Tennis – Saturday’s women’s final at Wimbledon will not feature Serena Williams, Maria Sharapova or any of the other top draws in the game. There won’t be any local favorite to cheer for, unlike in the men. There won’t even be any top 10 player. Yet, for the hardcore tennis fan, the final between 15th seeded Marion Bartoli and 23rd seeded Sabine Lisicki will be riveting nonetheless. Given their history, not many would have picked either of them to win a grand slam in their careers. Yet, here we are on the final Saturday of the most prestigious grand slam event in the game, and both the women stand on the precipice of tennis immortality.
As different as chalk and cheese, the one thing that binds Bartoli and Lisicki is their love for grass and the Wimbledon Championships. Both players have achieved their best results at the All-England Club. The big-serving German has reached at least the quarter-finals here in each of her last four appearances. So it’s no surprise when she says, “Well, the first time that I was here, I don’t remember when it was, but when I was here I fell in love with Wimbledon. It was the place I always wanted to play at, because as a little girl you never know what’s going to happen.”. The 28 year old Frenchwoman, on the other hand, had an unexpected run to the finals here in 2007 which is why, “Every time for some reason I’m back here, I have a smile on my face. I felt great right away”. And on Saturday, one of them will hold the Venus Rosewater Dish and fulfill a lifelong dream.
Bartoli and Lisicki also know that this is going to be a once-in-a-lifetime opportunity for them. And the player who deals better with that reality is likely to be the one who walks away with the trophy. Before this tournament, I would have picked Bartoli to be the mentally stronger of the two. Going into the final, following wins from 0-3 down in the third set over Serena Williams and Agnieszka Radwanska in consecutive matches, I’m not so sure. If Lisicki can maintain the same level of composure in the key moments, she definitely stands an equal, if not better chance than the Frenchwoman. Even Bartoli knows that the match will be as much about the nerves as it will be about the level of tennis. “There are so many keys. First of all it will be a battle of nerves and who can come up with the best game on that day. And a final of a Grand Slam is always a matter of details – maybe a point here, a point there will make the difference. Maybe someone who is a bit more gutsy than the other player, someone who is having a better day than the other. We’re very close in terms of level, I believe.”
Whichever way the match turns out, don’t expect too many long rallies in the finals. Both players take big swings at the ball. Lisicki has one of the best serves in the game while Bartoli has one of the best returns. And while neither would be counted among the best movers in the game, both cover the court efficiently enough not to call it out as a weakness.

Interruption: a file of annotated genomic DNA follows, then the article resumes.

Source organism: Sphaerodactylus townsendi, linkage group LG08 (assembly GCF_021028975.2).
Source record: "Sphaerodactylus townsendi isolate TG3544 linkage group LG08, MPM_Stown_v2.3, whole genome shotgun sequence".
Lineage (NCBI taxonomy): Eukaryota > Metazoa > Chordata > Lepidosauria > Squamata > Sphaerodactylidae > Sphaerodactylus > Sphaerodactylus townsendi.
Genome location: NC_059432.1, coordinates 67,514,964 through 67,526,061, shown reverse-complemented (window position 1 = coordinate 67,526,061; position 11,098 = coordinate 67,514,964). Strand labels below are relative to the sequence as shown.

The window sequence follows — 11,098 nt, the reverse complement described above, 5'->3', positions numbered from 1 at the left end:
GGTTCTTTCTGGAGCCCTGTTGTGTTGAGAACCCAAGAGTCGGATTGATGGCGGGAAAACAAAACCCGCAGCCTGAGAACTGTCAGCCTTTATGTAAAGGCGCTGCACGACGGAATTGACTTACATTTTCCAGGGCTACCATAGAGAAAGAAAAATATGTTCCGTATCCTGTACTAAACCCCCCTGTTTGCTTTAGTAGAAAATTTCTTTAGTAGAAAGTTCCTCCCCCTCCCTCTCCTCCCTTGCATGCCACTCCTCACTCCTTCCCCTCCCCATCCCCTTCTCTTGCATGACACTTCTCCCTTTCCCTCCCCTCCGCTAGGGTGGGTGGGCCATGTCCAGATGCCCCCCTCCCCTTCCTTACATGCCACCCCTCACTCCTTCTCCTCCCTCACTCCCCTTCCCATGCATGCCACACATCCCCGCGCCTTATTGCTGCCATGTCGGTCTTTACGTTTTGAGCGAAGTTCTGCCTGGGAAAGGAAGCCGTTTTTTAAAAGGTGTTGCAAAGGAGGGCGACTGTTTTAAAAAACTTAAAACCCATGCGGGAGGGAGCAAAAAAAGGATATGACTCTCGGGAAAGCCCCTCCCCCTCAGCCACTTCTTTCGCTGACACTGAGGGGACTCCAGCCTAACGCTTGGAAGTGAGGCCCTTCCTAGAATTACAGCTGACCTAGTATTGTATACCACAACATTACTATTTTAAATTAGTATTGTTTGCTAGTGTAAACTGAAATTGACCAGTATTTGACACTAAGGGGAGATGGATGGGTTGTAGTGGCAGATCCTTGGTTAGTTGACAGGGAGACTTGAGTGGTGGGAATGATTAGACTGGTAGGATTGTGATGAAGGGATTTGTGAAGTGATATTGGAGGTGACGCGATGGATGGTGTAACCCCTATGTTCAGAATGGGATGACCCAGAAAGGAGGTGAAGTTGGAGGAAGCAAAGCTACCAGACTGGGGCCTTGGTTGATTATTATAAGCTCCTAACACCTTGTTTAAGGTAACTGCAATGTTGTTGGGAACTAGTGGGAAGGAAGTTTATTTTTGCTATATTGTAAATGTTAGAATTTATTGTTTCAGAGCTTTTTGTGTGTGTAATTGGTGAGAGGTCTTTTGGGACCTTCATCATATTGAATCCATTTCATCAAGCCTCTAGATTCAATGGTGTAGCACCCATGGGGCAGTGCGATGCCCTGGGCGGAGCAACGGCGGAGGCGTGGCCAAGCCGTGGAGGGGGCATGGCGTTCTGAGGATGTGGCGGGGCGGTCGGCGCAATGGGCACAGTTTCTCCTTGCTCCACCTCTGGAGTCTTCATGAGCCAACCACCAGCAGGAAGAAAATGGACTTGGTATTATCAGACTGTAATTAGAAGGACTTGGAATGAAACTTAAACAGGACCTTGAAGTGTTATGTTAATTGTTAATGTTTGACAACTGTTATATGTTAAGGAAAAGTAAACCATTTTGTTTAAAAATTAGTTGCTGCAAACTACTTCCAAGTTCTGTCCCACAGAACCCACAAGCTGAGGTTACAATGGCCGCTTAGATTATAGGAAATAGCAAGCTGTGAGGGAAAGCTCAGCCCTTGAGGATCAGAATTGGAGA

Speaking on Saturday’s match, the 23 year old German, the first since Steffi Graf in 1999 to reach a grand slam final, commented, “It’s a final, so it’ll be good, I think. She plays aggressive tennis so it’ll be a totally different game than my semi-final. But I’ve had a lot of challenges on my way to the finals with players being aggressive, players who were very solid and players moving very well, so it will be another challenge for me. I don’t really think about it too much though. I will just go out there to win the match. I just want to be better than my opponent, and that’s all I’m thinking about. I’m totally focused on the match.”
Bartoli, who will have her father Walter, Fed Cup captain Amelie Mauresmo and new hitting partner Thomas Drouett (more famous as John Tomic’s hitting partner) in the stands cheering her on, hopes the experience of having been in the finals before will help her. “Of course having the experience of being out there already, especially on the same court, the same stage, will all definitely help. But I think a final is always extremely open, and I know I will have to play the perfect match if I want to have a chance to win. I’m feeling less stress than I was for my first final, for sure. So hopefully it will help me. But Sabine has played some amazing tennis so far. She might be too good for me tomorrow. So I think it will help me deal with my nerves, but then of course I have to deal with her level of game, which is obviously also very hard to deal with.”
Lisicki has a 3-1 edge over Bartoli in career meetings (winning the last three after losing their first meeting). But I’m still picking Bartoli to win the title. Eccentric, quirky, super-intelligent (an IQ of 175) and Wimbledon champion.. somehow it all seems to fit together in the Frenchwoman’s case!!